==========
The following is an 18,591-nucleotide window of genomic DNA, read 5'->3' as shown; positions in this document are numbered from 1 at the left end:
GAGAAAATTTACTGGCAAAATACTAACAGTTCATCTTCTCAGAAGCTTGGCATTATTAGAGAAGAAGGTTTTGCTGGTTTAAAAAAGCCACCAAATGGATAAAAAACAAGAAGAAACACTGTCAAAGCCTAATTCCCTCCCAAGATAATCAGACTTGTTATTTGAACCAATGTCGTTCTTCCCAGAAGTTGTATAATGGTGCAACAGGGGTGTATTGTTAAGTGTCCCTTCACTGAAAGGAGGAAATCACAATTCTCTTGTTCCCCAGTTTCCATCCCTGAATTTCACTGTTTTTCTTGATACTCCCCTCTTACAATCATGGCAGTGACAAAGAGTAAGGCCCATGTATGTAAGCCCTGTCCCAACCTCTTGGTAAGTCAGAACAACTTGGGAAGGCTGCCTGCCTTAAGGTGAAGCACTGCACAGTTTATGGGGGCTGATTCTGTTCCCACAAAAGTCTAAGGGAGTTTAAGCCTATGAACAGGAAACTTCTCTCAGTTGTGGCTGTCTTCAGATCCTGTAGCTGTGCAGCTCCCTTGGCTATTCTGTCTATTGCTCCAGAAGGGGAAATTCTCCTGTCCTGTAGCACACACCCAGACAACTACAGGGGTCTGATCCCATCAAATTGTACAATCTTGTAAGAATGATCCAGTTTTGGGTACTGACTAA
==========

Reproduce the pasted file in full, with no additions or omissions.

The following is an 18,591-nucleotide window of genomic DNA, read 5'->3' as shown; positions in this document are numbered from 1 at the left end:
GAGAAAATTTACTGGCAAAATACTAACAGTTCATCTTCTCAGAAGCTTGGCATTATTAGAGAAGAAGGTTTTGCTGGTTTAAAAAAGCCACCAAATGGATAAAAAACAAGAAGAAACACTGTCAAAGCCTAATTCCCTCCCAAGATAATCAGACTTGTTATTTGAACCAATGTCGTTCTTCCCAGAAGTTGTATAATGGTGCAACAGGGGTGTATTGTTAAGTGTCCCTTCACTGAAAGGAGGAAATCACAATTCTCTTGTTCCCCAGTTTCCATCCCTGAATTTCACTGTTTTTCTTGATACTCCCCTCTTACAATCATGGCAGTGACAAAGAGTAAGGCCCATGTATGTAAGCCCTGTCCCAACCTCTTGGTAAGTCAGAACAACTTGGGAAGGCTGCCTGCCTTAAGGTGAAGCACTGCACAGTTTATGGGGGCTGATTCTGTTCCCACAAAAGTCTAAGGGAGTTTAAGCCTATGAACAGGAAACTTCTCTCAGTTGTGGCTGTCTTCAGATCCTGTAGCTGTGCAGCTCCCTTGGCTATTCTGTCTATTGCTCCAGAAGGGGAAATTCTCCTGTCCTGTAGCACACACCCAGACAACTACAGGGGTCTGATCCCATCAAATTGTACAATCTTGTAAGAATGATCCAGTTTTGGGTACTGACTAA